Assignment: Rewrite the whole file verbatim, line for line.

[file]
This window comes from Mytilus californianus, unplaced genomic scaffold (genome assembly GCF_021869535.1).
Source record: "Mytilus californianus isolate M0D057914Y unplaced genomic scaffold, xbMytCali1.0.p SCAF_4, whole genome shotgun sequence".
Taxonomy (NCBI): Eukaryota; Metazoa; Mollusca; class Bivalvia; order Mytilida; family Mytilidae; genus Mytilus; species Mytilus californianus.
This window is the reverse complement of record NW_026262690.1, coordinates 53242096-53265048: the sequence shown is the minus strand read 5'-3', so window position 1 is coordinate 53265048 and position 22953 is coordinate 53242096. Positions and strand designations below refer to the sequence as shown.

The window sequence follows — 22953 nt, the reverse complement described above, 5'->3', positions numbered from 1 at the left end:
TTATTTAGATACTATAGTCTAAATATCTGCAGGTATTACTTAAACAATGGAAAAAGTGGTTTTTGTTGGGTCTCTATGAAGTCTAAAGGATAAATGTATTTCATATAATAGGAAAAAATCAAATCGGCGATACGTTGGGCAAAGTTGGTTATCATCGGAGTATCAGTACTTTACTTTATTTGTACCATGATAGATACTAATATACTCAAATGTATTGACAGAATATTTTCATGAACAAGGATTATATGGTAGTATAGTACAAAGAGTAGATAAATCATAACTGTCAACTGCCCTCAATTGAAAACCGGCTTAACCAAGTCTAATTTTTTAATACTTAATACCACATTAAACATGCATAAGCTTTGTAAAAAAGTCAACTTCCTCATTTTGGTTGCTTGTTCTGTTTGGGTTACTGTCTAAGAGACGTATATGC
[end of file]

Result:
This window comes from Mytilus californianus, unplaced genomic scaffold (genome assembly GCF_021869535.1).
Source record: "Mytilus californianus isolate M0D057914Y unplaced genomic scaffold, xbMytCali1.0.p SCAF_4, whole genome shotgun sequence".
Taxonomy (NCBI): Eukaryota; Metazoa; Mollusca; class Bivalvia; order Mytilida; family Mytilidae; genus Mytilus; species Mytilus californianus.
This window is the reverse complement of record NW_026262690.1, coordinates 53242096-53265048: the sequence shown is the minus strand read 5'-3', so window position 1 is coordinate 53265048 and position 22953 is coordinate 53242096. Positions and strand designations below refer to the sequence as shown.

The window sequence follows — 22953 nt, the reverse complement described above, 5'->3', positions numbered from 1 at the left end:
TTATTTAGATACTATAGTCTAAATATCTGCAGGTATTACTTAAACAATGGAAAAAGTGGTTTTTGTTGGGTCTCTATGAAGTCTAAAGGATAAATGTATTTCATATAATAGGAAAAAATCAAATCGGCGATACGTTGGGCAAAGTTGGTTATCATCGGAGTATCAGTACTTTACTTTATTTGTACCATGATAGATACTAATATACTCAAATGTATTGACAGAATATTTTCATGAACAAGGATTATATGGTAGTATAGTACAAAGAGTAGATAAATCATAACTGTCAACTGCCCTCAATTGAAAACCGGCTTAACCAAGTCTAATTTTTTAATACTTAATACCACATTAAACATGCATAAGCTTTGTAAAAAAGTCAACTTCCTCATTTTGGTTGCTTGTTCTGTTTGGGTTACTGTCTAAGAGACGTATATGC